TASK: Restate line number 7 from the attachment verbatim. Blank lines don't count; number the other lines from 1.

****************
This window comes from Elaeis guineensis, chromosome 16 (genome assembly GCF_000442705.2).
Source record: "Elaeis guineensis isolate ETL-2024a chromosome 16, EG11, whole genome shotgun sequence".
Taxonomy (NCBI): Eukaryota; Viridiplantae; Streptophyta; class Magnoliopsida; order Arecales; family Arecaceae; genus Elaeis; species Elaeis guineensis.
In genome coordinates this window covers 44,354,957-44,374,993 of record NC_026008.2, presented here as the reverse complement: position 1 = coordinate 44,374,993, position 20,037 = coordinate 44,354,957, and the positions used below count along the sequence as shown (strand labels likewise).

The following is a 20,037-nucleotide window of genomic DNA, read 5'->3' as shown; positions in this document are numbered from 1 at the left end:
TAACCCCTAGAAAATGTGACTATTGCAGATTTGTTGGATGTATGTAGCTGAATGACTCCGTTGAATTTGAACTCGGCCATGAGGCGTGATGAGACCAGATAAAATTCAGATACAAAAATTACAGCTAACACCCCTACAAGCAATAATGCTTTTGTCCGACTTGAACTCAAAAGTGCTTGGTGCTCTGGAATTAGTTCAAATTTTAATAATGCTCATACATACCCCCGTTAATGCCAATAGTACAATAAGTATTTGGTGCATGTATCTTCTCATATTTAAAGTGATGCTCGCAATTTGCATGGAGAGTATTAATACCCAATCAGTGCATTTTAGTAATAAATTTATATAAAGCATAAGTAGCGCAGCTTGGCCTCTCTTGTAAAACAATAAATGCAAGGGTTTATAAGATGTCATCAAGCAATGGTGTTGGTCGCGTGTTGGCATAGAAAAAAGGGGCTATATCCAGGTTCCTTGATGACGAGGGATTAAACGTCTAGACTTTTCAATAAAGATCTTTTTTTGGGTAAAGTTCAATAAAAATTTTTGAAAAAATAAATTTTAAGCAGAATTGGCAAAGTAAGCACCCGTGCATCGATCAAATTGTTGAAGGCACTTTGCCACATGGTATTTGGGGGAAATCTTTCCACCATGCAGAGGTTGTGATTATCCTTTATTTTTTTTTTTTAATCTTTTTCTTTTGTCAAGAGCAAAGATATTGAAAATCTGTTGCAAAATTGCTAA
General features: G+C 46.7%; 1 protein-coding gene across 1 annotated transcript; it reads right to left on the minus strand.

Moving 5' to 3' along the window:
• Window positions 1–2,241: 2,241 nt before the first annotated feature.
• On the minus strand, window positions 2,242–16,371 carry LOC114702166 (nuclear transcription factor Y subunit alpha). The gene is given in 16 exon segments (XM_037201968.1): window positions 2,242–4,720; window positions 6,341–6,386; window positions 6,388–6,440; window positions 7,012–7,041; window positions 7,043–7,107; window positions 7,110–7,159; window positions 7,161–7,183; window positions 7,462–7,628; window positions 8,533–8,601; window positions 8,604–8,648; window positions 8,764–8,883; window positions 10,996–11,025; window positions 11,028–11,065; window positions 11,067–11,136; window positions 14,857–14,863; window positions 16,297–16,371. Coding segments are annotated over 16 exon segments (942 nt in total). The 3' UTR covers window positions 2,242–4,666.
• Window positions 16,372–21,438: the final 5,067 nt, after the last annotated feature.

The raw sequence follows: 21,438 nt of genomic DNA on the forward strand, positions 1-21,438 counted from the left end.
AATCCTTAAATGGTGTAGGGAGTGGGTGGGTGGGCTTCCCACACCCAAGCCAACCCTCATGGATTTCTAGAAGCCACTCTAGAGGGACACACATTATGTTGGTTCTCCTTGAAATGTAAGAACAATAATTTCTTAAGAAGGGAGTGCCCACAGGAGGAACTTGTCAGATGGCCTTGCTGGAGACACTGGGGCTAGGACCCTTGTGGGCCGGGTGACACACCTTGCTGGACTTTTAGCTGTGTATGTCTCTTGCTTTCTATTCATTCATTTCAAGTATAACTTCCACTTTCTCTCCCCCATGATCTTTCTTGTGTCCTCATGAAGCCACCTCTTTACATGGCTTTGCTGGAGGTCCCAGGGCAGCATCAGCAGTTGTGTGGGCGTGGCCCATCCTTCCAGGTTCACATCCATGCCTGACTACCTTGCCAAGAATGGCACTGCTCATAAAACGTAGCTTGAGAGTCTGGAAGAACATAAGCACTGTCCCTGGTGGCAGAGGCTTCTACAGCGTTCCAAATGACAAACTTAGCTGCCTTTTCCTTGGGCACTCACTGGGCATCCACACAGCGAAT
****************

General features: G+C 46.7%; 1 protein-coding gene across 1 annotated transcript; it reads right to left on the minus strand.